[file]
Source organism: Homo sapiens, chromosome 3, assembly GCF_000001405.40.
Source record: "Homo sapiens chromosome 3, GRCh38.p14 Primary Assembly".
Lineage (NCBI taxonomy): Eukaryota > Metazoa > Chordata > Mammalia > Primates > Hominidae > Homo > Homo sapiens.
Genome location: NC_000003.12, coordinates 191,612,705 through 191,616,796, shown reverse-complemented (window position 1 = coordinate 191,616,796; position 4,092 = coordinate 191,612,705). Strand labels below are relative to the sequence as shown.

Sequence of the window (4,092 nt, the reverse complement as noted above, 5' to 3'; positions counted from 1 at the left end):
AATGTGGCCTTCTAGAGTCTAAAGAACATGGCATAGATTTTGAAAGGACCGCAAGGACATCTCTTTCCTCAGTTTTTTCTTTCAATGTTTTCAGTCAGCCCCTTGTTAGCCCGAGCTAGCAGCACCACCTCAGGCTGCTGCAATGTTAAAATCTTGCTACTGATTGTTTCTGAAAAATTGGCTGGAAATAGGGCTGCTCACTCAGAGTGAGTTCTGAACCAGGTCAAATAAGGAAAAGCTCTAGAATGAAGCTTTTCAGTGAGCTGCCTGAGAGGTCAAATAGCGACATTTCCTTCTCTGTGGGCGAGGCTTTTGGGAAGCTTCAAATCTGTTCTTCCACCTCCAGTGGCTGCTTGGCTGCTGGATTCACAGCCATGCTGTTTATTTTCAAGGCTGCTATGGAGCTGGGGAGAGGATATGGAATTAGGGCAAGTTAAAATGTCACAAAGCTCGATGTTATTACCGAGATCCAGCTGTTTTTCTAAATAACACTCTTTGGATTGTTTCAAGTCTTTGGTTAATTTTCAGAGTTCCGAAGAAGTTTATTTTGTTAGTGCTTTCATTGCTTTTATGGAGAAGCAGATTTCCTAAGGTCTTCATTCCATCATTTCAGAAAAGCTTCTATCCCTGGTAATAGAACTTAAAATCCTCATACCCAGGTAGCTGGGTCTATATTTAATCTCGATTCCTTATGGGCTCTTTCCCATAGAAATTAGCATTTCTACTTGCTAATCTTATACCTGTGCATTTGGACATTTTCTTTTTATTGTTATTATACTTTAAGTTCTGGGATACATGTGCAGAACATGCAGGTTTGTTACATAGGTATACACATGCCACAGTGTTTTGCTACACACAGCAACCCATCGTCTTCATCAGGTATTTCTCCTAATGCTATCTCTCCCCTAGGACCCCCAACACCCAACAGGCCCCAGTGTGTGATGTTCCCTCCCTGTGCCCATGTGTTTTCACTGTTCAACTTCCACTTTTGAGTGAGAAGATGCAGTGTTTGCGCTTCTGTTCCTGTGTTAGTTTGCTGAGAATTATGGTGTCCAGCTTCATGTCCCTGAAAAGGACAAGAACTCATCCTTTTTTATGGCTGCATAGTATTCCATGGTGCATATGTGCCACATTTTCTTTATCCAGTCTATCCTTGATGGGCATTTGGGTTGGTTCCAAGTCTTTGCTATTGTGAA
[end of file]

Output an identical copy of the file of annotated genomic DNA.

Source organism: Homo sapiens, chromosome 3, assembly GCF_000001405.40.
Source record: "Homo sapiens chromosome 3, GRCh38.p14 Primary Assembly".
Lineage (NCBI taxonomy): Eukaryota > Metazoa > Chordata > Mammalia > Primates > Hominidae > Homo > Homo sapiens.
Genome location: NC_000003.12, coordinates 191,612,705 through 191,616,796, shown reverse-complemented (window position 1 = coordinate 191,616,796; position 4,092 = coordinate 191,612,705). Strand labels below are relative to the sequence as shown.

Sequence of the window (4,092 nt, the reverse complement as noted above, 5' to 3'; positions counted from 1 at the left end):
AATGTGGCCTTCTAGAGTCTAAAGAACATGGCATAGATTTTGAAAGGACCGCAAGGACATCTCTTTCCTCAGTTTTTTCTTTCAATGTTTTCAGTCAGCCCCTTGTTAGCCCGAGCTAGCAGCACCACCTCAGGCTGCTGCAATGTTAAAATCTTGCTACTGATTGTTTCTGAAAAATTGGCTGGAAATAGGGCTGCTCACTCAGAGTGAGTTCTGAACCAGGTCAAATAAGGAAAAGCTCTAGAATGAAGCTTTTCAGTGAGCTGCCTGAGAGGTCAAATAGCGACATTTCCTTCTCTGTGGGCGAGGCTTTTGGGAAGCTTCAAATCTGTTCTTCCACCTCCAGTGGCTGCTTGGCTGCTGGATTCACAGCCATGCTGTTTATTTTCAAGGCTGCTATGGAGCTGGGGAGAGGATATGGAATTAGGGCAAGTTAAAATGTCACAAAGCTCGATGTTATTACCGAGATCCAGCTGTTTTTCTAAATAACACTCTTTGGATTGTTTCAAGTCTTTGGTTAATTTTCAGAGTTCCGAAGAAGTTTATTTTGTTAGTGCTTTCATTGCTTTTATGGAGAAGCAGATTTCCTAAGGTCTTCATTCCATCATTTCAGAAAAGCTTCTATCCCTGGTAATAGAACTTAAAATCCTCATACCCAGGTAGCTGGGTCTATATTTAATCTCGATTCCTTATGGGCTCTTTCCCATAGAAATTAGCATTTCTACTTGCTAATCTTATACCTGTGCATTTGGACATTTTCTTTTTATTGTTATTATACTTTAAGTTCTGGGATACATGTGCAGAACATGCAGGTTTGTTACATAGGTATACACATGCCACAGTGTTTTGCTACACACAGCAACCCATCGTCTTCATCAGGTATTTCTCCTAATGCTATCTCTCCCCTAGGACCCCCAACACCCAACAGGCCCCAGTGTGTGATGTTCCCTCCCTGTGCCCATGTGTTTTCACTGTTCAACTTCCACTTTTGAGTGAGAAGATGCAGTGTTTGCGCTTCTGTTCCTGTGTTAGTTTGCTGAGAATTATGGTGTCCAGCTTCATGTCCCTGAAAAGGACAAGAACTCATCCTTTTTTATGGCTGCATAGTATTCCATGGTGCATATGTGCCACATTTTCTTTATCCAGTCTATCCTTGATGGGCATTTGGGTTGGTTCCAAGTCTTTGCTATTGTGAA